Friday, February 13, 2009

Feud: Less 'funny-animal' than Uncle Scrooge, funnier than the Unfunnies.

I've been feeling a bit lazy and listless this week, so why not a long look at a book that just had to be a ton of work: Mike Baron and Mark Nelson's book for Epic's Heavy Hitters line, Feud. Why do I say a ton of work? Because they designed four major and distinct races for a four-issue mini.

On a world that may or may not be a far-future earth (it probably is, a Teenage Fanclub CD is one of the relics found in the first issue) long after man is dead and/or gone; four major races struggle for dominance, or at least co-existence. There are the Stokers, builders and motorheads; the Skids, sea-dwelling fishermen; the Grunts, strong plodding farmers; and the Kites, pterodactyl-like artists. While all the races are evolved enough to talk, use tools, and so forth; they are still animal enough to remember in the back of their heads when they used to eat each other; which makes getting along problematic at best.

The series opens with the royal heir of the Skids kidnapped by the Kites, who frame the Stokers for it because they're sick of the Stokers' industrial furnaces polluting their air. War begins, alliances are formed, treachery abounds; and there is more swearing, drug use, and sex then you'd expect: kinda sad that Feud was more mature than X-Men.

Looking back at it now, it almost sounds like one of those convention pitches or new series proposals that veer straight into horror-story territory: a writer or artist will try to sell a world that has sixty pages of backstory before the plot even starts. But Baron can make it happen, or enough of it to keep the ball rolling. Even within the individual races, the characters all have their own voices, and it doesn't hurt that I had already been a fan of Baron's for Nexus, Badger, Punisher, and so on. Moreover, Nelson's art helps a ton: he had previously done Dark Horse's first Aliens comics. All of the creatures are designed with a lot of personality, and a lot of body language.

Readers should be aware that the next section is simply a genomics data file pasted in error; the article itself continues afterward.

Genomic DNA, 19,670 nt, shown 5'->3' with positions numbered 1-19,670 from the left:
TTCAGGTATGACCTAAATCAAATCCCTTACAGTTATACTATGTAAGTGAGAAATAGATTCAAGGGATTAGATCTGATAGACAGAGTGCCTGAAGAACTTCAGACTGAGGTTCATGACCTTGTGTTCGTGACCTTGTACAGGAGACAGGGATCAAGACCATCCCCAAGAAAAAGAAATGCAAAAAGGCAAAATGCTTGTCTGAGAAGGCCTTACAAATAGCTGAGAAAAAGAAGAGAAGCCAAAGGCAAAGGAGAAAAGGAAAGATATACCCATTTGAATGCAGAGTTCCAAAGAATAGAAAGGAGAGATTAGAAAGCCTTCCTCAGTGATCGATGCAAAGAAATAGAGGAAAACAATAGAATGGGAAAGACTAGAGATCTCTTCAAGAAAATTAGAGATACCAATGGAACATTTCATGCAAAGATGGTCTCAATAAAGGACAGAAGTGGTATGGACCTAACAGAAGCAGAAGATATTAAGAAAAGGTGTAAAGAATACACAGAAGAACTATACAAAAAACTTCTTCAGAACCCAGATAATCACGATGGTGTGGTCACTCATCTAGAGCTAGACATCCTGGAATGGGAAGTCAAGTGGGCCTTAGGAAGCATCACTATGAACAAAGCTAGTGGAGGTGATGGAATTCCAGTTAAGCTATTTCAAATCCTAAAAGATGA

In one clever bit, the Kites try to form an alliance with the Grunts. Now, the Kites are faster thinkers, almost hyperactive; while the Grunts are a bit more...steadfast would be the polite way to put it. So, the Kites send their slowest guy--not in smarts, but a little off--who then has to deal with the metabolically challenged fastest of the Grunts.
I did a little searching on Ask Cerebra, and didn't find Feud, the series, anywhere. (You will find a lot for "Feud," though.) It was released in 1993, with a pile of other books in the Heavy Hitters subset, and I don't think any of those went on to become classics. That was Marvel/Epic's go at creator-owned books, and while I enjoyed Midnight Men, Lawdog, Spyke (another Mike Baron book) and Untamed; this was also when Marvel was flooding the hell out of the comic book market. Even indie books like the Trouble with Girls or the Sam & Max Show were brought under the Marvel umbrella, and between the regular line and all their subsidiaries, Marvel was cranking out almost a hundred titles a month. (I'm pretty sure about that, but you can look that up yourself!) That, of course, was way more than even the loyalist Marvel Zombie (shuffles feet, looks away) would buy or that the market could support; and quality was all over the place: the ship may or may not have been in great shape at the time, but that's when it really started taking on water.

(By the way, even though I'm guessing the print run was higher than for any other book they had in the indies, I've never even seen a copy of the Sam & Max Show. And I'd really like to. I have the old Sam and Max trade, and it's one of my favoritest things ever. The only Marvel stuff I saw them in was a writeup in Marvel Age, which totally sold me on the book, which was nowhere to be found in the glut of Marvel UK, Razorline, who knows what else.)

We'll look at one more bit from this one after the jump. Partly because it's mildly gross, and partly because it took me so long to install the damn thing, I'm damn well gonna use it...

Ron, the chief wrench of the Stokers, admits early on that while interdependent, he sure as hell can't stand the other races. "It's an atavistic thing," he says. And during a meeting with the queen of the Skids, he proves himself right:

If this sort of thing happened "accidentally" more often, I'd totally watch more C-SPAN. From Feud #1-4, written by Mike Baron, art by Mark A. Nelson, letters by Willie Schubert, and colors by Ray Murtaugh. Flip through it if you can find it, won't you?


Nick and Justin said...

Wow, I really, really want to read this series now...I'd never even heard of it.

By the way, thanks a lot for adding us to your blogroll!

SallyP said...

I've never even heard of this, but I have to admit that it sounds pretty good. I adored Baron on Badger and Nexus.

I remember The Trouble with Girls! That was hilarious. Short-lived, but hilarious.